Bitcoin’s price volatility has been a source of doubt about its narrative both as digital cash and as digital gold.
How could something so volatile be a secure haven investment? How could it’s a reliable unit of account or a medium of exchange? Attention to the volatility problem is clear within the many attempts to mint “stablecoins,” digital currencies pegged to paper money.
Perhaps bitcoin itself will achieve stability over time, as its liquidity improves with growing investment within the crypto-asset category. those that believe it’ll do so may feel disappointment or impatience reading this text.
For in 2019, market and network data have told a special story: volatility has increased and liquidity remains stagnant.
Bid-ask spreads aren’t narrowing
One reliable measure of liquidity is that the bid-ask spread: the difference between the worth a seller wishes to understand and therefore the price a buyer wishes to pay. Narrow bid-ask spreads are a symbol of a liquid market, during which relatively large amounts can trade without moving the worth.
We checked out six BTC/USD exchanges that bid-ask spread data were available. the info show that bitcoin/dollar markets’ bid-ask spreads are wide, compared to other asset categories – which 2019 has brought little to no relief.
Half of the six exchanges ended November with a wider average monthly bid-ask spread than a year ago; the opposite half were narrower. the typical change was a 0.14 percent widening. the 2 exchanges with the narrowest bid-ask spreads over the amount, Bitfinex and Coinbase, both saw bid-ask spreads widen.
Average monthly spreads, expressed as a percentage of the worth, range from 0.045 percent on Coinbase in March, to 0.304 percent on itBit in July. For comparison, bid-ask spreads on Vanguard ETF products immediately range from 0.01 percent to 0.09 percent.
Chart showing 30-day moving average BTC/USD bid-ask spread at 10 BTC depth and volatility vs. time, Dominion Day 2018 through Dec. 1 2019.
Greater volatility isn’t attracting liquidity providers
As the chart above shows, BTC/USD bid-ask spreads tend to widen in periods of high volatility. That’s normal, as market makers seek to take advantage of investors’ fear and greed. Compared with the last half of 2018, this year has been bumpy for bitcoin: the 30-day volatility of daily returns has topped 4 percent on 65 days within the past 12 months. It’s fallen below 1 percent on just six days within the same period. the info is from data.bitcoinity.org.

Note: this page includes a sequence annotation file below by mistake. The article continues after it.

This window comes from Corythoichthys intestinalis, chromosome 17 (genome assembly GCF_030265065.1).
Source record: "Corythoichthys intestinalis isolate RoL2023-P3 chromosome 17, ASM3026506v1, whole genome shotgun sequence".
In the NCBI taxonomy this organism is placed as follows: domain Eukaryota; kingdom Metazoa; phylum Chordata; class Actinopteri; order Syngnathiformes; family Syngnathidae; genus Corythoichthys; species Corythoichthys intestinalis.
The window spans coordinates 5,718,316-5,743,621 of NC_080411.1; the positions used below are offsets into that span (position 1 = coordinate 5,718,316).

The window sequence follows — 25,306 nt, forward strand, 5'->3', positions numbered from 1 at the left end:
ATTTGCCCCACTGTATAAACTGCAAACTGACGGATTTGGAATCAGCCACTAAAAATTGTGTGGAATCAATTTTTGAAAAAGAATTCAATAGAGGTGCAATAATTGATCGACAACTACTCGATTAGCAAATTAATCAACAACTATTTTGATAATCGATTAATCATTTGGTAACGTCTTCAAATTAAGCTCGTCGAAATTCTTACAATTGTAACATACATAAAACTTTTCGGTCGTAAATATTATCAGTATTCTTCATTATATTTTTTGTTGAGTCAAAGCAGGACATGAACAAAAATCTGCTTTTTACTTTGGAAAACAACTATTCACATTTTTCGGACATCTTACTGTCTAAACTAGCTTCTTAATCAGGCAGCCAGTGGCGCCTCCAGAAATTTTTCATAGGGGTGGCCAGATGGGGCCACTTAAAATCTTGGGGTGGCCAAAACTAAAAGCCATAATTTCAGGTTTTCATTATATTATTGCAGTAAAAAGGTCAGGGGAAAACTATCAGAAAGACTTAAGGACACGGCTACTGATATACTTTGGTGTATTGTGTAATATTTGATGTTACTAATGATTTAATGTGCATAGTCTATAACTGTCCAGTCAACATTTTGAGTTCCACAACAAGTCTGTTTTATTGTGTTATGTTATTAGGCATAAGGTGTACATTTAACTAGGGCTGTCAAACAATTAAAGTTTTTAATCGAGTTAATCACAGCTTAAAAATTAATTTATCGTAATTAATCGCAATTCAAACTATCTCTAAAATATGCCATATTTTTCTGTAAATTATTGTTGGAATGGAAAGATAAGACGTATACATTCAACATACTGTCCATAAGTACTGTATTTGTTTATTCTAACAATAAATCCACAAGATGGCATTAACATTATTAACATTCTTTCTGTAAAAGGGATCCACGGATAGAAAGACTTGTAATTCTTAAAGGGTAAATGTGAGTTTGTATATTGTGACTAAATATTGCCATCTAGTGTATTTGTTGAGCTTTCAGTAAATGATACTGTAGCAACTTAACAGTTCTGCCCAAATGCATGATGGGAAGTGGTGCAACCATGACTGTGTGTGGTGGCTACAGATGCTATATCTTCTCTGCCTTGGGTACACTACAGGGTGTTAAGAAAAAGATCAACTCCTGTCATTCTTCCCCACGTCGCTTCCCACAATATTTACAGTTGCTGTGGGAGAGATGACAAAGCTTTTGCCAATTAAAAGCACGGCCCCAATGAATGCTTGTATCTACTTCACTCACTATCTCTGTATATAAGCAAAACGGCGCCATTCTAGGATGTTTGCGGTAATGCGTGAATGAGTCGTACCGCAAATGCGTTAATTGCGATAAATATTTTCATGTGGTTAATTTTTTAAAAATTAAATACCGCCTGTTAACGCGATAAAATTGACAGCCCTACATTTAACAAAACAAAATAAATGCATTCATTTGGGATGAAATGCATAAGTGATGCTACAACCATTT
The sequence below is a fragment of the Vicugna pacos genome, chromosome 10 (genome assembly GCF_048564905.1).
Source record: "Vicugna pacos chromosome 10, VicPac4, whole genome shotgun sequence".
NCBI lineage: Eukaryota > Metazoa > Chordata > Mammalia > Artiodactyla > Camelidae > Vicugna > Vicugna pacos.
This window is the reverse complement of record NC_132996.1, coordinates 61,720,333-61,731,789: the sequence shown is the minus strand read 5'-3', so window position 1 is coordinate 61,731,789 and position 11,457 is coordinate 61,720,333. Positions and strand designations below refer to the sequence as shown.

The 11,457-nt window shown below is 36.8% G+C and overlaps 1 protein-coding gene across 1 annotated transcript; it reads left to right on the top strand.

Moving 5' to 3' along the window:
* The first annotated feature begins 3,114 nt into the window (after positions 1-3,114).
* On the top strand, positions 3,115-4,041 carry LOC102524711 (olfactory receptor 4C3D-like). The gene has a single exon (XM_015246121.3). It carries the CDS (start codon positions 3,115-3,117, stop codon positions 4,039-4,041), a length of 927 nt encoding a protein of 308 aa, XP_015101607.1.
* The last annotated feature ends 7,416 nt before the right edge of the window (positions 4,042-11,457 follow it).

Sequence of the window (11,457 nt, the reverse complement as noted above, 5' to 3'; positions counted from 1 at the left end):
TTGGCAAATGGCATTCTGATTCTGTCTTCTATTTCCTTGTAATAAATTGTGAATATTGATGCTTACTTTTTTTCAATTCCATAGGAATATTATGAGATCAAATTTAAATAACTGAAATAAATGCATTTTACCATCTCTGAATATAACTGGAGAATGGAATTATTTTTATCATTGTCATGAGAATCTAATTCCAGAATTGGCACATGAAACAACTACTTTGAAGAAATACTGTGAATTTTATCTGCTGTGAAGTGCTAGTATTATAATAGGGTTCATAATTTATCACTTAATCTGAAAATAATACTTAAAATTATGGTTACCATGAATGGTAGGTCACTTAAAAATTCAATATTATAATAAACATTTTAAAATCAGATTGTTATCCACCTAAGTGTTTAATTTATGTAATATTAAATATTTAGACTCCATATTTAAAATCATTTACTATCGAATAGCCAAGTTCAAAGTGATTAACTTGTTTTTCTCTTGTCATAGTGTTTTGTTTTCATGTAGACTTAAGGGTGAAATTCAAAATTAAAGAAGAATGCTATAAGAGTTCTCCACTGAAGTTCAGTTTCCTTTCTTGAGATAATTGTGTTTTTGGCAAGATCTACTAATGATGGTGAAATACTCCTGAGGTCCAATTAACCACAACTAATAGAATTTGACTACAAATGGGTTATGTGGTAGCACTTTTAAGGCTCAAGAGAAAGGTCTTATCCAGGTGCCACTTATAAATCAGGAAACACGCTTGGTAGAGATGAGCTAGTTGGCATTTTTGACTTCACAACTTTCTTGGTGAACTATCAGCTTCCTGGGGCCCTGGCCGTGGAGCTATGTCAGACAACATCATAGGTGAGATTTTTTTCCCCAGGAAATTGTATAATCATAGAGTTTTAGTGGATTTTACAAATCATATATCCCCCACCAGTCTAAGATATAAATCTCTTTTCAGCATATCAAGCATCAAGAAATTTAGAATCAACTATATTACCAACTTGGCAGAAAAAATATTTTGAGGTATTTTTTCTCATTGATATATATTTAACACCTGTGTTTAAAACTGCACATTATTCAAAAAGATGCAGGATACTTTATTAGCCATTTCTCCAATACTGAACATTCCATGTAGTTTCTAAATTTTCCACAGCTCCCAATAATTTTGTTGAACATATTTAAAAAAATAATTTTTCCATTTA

Liquidity providers aren’t rushing in. to live market makers’ enthusiasm for bitcoin, we address network data: the mixture balances of exchange wallets, as a percentage of bitcoin’s total supply. This measure of exchanges’ bitcoin flows shows some responsiveness to volatility. Year-to-date highs were set in late May and early July, when volatility was on the increase and peaking, respectively.
However, those points stand call at a flat sea: exchanges’ bitcoin wallet balances haven’t changed much since declining in 2018, holding around 8 percent, some extent first reached in mid-November, 2017.
Weekly percentage of bitcoin total supply persisted exchange vs time, January 2017-October 2019
Labeling wallets is an inexact science. Exchanges’ activities on the bitcoin network tend to follow predictable patterns, indicating net inflows. However, large balances often move in unpredictable ways and it are often difficult to differentiate the flow of capital from a change in custodial practice. This wallet labeling data is provided by IntoTheBlock.
As the end of 2019 approaches, bitcoin appears to be in stasis. Markets are not any more liquid than they were, this point in 2018 – still an order of magnitude but bitcoin’s blue-chip equivalents on the US stock exchange.
The path out of this stasis is murky. Bitcoin’s volatility has increased, while the share of bitcoin engaged within the market has remained flat. If stability and liquidity are a part of bitcoin’s road to becoming a more mature asset, the year 2019 has been a period of fixation.
Special because of Kaiko for help validating bid-ask data.